Fred and I received some beautiful clams from our CSF yesterday. We’d made a wonderful recipe with them just a few weeks before, simmering them in white wine, shallots, garlic, and a bay leaf, adding fresh parsley and butter at the end. Here’s how that dish turned out.
But yesterday we were out of white wine, and I’d just gotten the last of some pre-frost jalapenos from a colleague’s garden. So I decided to improvise and make a spicy broth.
We had red wine, beer, and turkey broth to serve as possible broths. I chose the beer, an India pale ale, thinking it would be the best complement to the jalapenos. I added shallots, garlic, a bay leaf, and some diced potatoes, bringing the ingredients to a boil and cooking until the potatoes were tender. All was going well. Everything smelled fine, a nice robust simmer of shallots, garlic, and jalapeno. I tasted a potato piece or two–they were tender and tasty enough.
Then I added the clams. Without washing them.
Fresh clams are not a regular part of my repertoire. I’ve opened plenty of cans and made a quick linguini dish with them, but I’ve rarely been willing to spend the money for fresh. I’m also a bit squeamish about cooking things that are still alive. So perhaps I can be forgiven for forgetting that clam shells are covered in an invisible grit. Invisible, that is, until it has sloughed off into your broth.
After the clams had steamed for about six minutes and were all opened, I ladeled them into bowls, poured the broth over them, and proudly presented them at the table. We dug in.
Fred took the first bite. This is sometimes followed by an exclamation of, “Honey, you are an excellent cook!” or “Wow!” He is very easy to please. There were no comments this time.
I scooped a clam from its shell. It was tender though not as flavorful as our earlier batch. I speared a potato. It was not obviously bad, but it lacked a certain richness. Then I tasted a spoonful of the broth.
Fred was eating silently, seemingly content. I wrinkled my nose.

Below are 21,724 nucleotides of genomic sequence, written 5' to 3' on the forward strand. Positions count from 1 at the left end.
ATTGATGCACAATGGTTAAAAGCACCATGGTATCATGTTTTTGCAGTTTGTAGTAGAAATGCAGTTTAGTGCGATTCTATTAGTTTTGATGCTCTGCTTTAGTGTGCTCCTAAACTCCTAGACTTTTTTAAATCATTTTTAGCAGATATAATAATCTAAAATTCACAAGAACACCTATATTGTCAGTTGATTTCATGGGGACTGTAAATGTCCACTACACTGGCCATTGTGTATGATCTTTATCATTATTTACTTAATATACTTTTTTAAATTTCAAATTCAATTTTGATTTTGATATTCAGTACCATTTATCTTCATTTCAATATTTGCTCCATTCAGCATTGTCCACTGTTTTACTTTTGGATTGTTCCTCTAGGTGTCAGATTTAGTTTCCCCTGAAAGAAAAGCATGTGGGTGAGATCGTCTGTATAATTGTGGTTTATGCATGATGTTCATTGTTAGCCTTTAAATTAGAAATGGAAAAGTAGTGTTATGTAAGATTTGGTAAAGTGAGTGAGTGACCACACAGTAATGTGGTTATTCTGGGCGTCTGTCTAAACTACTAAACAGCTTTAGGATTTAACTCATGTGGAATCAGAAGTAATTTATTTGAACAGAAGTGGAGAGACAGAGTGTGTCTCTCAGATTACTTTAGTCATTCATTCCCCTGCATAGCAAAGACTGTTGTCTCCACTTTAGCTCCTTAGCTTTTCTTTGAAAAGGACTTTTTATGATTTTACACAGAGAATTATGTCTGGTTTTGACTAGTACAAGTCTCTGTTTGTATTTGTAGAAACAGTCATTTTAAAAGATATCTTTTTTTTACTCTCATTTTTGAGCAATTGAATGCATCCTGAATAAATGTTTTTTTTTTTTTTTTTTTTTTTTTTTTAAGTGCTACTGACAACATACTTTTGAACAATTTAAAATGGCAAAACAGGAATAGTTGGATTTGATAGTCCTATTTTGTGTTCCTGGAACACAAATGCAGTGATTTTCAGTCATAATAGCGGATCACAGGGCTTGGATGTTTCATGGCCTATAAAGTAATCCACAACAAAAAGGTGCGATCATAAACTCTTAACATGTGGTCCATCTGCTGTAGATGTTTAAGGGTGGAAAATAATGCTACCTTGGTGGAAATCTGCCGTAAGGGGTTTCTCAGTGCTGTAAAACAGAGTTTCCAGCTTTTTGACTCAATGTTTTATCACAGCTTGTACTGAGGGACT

“This is disgusting!” I exclaimed.
Fred put down his spoon. “I thought I noticed a metallic taste,” he said.
That comment proves without a doubt that Fred is a saint. The broth tasted like liquid tin foil, with sand added for texture. The jalapenos contributed a spicy note.
“We can’t eat this,” I said. “It’s awful.”
Fred looked relieved. I suspect he would have eaten the entire bowl without complaint. I picked the bowl up and carried it away. He dove in to his salad.
Not wanting to throw out an entire batch of fresh clams I drained off the broth, noticing that it was the color and consistency of a dirty pond. I rinsed the clams and potatoes multiple times. I took out the turkey broth–prepared over Thanksgiving–from the freezer and made a quick soup with onions, garlic, butter, more potato, herbes de Provence, thyme, bay leaf, pepper, and cream. I added the clam/potato remains back in and served it back to Fred, who had temporarily retreated into the study to look at Facebook–perhaps hoping to forget the horror of what he’d eaten earlier.
The soup was edible if not spectacular. We were able to determine that the metallic flavor actually came from the beer–I’m not sure why, since I’ve made beer-based dishes before without that effect. Fred thought it was the particular characteristic of an India pale ale, but we may never know for sure.
And the potatoes still tasted like tin.